Interviews: Mike Mills Q&A, Waldbuhne

By Mark Fernyhough

In tonight’s idyllic forest amphitheatre setting, constructed in an even darker political climate under orders from Hitler himself, R.E.M. decide to keep the buoyant singalongs to a minimum. Facing a crowd of close to 20,000, who tower over their stage in colossal spectator rows, it seems a courageous move from the liberal American rockers. There are no stadium friendly cries of “Everybody Hurts,” “The Sidewinder Sleeps Tonite” or “Leaving New York” and, most pointedly, “Shiny Happy People” fails to raise its poptastic head. Indeed, a band keen to redefine their artistic edge disowned the song long ago and rather than attempting to brainwash their audience with the obvious, they try to transport us to a decidedly less-charted higher plain.

R.E.M.’s performance has a refreshing element of unstructured chaos to it. Evidently, they have been unleashing different songs for each night of this tour; an admirable tactic considering far smaller bands mostly cling to the safety of careful choreography and cast-in-stone set-lists. Perhaps their impulsiveness is a blow for those audience members expecting a glittery, big budget Spielberg-crafted spectacle, but it’s something profound for the many others who relish the dark flipside of one of the most influential groups of recent history. Being a popularist rock band worthy of artist status, R.E.M. owe it to us and themselves to not be regurgitating their MTV-centric hits of 15 years ago.

It’s not that R.E.M. are ageing gracefully, exactly. With his thick NHS glasses, grey stubble and newly discovered smokers’ rasp, Michael Stipe seems to be embracing what will soon be his fifth decade on Earth with reckless abandon. Rather than defying the ageing process with soft-focus hocus-pocus, he appears to be highlighting it. At this rate he’s going to live out his final days as a dead-ringer for William Burroughs. Yet Stipe remains the thinking man’s rock star incarnate. He lurches, dances bizarrely, yells “come ooooon!” to the over-stimulated audience and still appears possessed by a superior sense of enigmatic beatnik cool. For someone who claims to be educated through magazines, he’s certainly doing something right.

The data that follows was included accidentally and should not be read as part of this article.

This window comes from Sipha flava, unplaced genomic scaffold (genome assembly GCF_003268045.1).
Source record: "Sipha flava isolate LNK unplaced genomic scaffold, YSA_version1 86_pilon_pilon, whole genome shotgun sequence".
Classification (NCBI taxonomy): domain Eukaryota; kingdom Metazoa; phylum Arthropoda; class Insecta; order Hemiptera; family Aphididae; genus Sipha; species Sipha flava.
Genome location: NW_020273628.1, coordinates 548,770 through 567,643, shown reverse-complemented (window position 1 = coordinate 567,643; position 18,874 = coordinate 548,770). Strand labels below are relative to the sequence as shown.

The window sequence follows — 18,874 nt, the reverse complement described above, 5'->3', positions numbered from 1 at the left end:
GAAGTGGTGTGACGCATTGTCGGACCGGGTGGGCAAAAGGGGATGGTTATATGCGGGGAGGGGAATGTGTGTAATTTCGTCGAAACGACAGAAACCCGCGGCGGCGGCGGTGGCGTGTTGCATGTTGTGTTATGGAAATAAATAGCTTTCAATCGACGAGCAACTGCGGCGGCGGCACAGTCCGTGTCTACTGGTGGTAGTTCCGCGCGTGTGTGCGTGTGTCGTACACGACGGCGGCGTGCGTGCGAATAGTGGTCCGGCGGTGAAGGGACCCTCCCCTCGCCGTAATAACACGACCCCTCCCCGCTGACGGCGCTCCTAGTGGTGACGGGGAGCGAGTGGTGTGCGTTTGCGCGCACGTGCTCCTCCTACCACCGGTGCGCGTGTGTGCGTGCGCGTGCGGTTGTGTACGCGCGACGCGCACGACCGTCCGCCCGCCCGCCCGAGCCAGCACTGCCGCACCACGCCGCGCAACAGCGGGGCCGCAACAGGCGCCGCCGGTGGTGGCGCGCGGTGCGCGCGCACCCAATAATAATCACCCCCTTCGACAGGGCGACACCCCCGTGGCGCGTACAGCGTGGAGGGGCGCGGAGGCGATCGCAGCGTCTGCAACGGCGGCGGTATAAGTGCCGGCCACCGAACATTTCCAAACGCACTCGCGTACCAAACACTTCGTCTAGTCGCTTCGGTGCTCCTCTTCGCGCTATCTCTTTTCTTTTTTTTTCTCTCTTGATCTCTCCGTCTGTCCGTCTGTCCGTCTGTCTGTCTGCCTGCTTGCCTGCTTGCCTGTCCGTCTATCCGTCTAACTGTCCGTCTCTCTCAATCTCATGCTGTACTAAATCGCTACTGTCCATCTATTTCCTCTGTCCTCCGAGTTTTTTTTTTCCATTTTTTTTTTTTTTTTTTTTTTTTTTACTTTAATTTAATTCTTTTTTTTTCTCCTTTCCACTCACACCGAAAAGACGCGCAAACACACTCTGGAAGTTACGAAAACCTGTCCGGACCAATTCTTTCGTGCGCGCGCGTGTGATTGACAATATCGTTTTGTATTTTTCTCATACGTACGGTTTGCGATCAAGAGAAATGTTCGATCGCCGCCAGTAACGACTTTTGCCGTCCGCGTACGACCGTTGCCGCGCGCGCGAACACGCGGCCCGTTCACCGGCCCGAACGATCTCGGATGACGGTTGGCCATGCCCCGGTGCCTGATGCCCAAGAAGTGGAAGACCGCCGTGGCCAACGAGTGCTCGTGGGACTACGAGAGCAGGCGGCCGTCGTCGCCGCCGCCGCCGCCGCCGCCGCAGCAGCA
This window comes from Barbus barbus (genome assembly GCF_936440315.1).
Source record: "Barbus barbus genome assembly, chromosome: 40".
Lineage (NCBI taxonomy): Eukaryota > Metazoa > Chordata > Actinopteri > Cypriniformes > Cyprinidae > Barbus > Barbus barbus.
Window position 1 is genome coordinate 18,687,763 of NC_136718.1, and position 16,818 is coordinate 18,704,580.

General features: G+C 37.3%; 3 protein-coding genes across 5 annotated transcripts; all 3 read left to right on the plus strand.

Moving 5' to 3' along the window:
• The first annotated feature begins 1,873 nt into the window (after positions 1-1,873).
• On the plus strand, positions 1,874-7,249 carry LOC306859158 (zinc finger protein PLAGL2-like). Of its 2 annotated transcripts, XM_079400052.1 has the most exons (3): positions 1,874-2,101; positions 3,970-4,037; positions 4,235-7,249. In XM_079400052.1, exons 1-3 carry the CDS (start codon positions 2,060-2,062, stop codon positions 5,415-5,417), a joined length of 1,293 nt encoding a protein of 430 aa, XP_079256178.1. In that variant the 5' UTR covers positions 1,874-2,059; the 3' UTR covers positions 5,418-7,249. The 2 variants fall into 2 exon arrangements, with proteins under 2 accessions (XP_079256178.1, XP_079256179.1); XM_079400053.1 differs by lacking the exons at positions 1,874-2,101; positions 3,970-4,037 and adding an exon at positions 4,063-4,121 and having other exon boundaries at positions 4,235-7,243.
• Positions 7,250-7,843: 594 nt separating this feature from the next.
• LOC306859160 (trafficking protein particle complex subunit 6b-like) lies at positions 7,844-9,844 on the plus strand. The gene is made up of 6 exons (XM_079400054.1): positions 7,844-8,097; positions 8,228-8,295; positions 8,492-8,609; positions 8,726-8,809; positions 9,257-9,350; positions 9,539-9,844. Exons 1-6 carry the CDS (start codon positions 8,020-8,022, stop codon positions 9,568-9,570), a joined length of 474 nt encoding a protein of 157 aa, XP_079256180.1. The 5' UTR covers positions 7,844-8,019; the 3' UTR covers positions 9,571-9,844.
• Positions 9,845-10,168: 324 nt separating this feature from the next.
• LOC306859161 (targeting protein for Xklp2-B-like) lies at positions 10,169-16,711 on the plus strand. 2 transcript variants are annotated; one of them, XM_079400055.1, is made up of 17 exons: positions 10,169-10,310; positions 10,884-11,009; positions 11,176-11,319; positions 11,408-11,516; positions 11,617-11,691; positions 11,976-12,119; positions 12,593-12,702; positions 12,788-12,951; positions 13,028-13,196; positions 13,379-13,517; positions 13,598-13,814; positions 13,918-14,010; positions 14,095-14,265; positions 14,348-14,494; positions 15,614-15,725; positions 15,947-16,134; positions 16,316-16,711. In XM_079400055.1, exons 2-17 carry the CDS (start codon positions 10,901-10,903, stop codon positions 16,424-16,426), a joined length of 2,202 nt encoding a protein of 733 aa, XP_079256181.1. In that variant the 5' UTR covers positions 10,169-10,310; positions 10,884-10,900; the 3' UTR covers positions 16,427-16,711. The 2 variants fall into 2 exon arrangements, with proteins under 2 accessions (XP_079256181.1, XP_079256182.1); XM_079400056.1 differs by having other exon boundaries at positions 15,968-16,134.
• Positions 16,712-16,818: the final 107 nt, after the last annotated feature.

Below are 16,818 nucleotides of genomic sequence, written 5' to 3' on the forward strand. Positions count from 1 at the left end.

Old nuggets like “Electrolite” and the Mike Mills-sung “(Don’t Go Back To) Rockville” are performed superbly, but it’s the new tracks that really resonate. The politicised shriek of latest single “Man-Sized Wreath” is timely while remaining as bouncy and vitriolic as anything off their 1987 long player Document. All you sad and lost apostles hear this: the spark that made R.E.M. legendry in the first place has returned in fiery abundance.

Q&A with Mike Mills

Fernyhough: With your latest call-to-arms record, Accelerate, coupled with the largely obscure set-lists you’ve been performing on tour, it seems R.E.M. have reclaimed themselves from the rock establishment by becoming outsiders once more…
Mills: I would agree with that. It’s due to the cyclical nature of everything. It was amazing to me that we were so popular for as long as we were. But, of course, no one can maintain that forever. People enjoy taking you down a peg when they get the chance, but once they’ve done that they are perfectly happy to welcome you back.

Fernyhough: Has touring Accelerate altered the way you perceive the record?
Mills: It hasn’t. I never listen to our records. The only time I do is when I need to re-learn one of the songs. Touring has reinforced what I thought about the album: that the songs are all good and very focused. We always thought they would be very good to play live.

Fernyhough: You’ve remained musically relevant for a virtually unprecedented time in the world of pop music. How have you achieved that?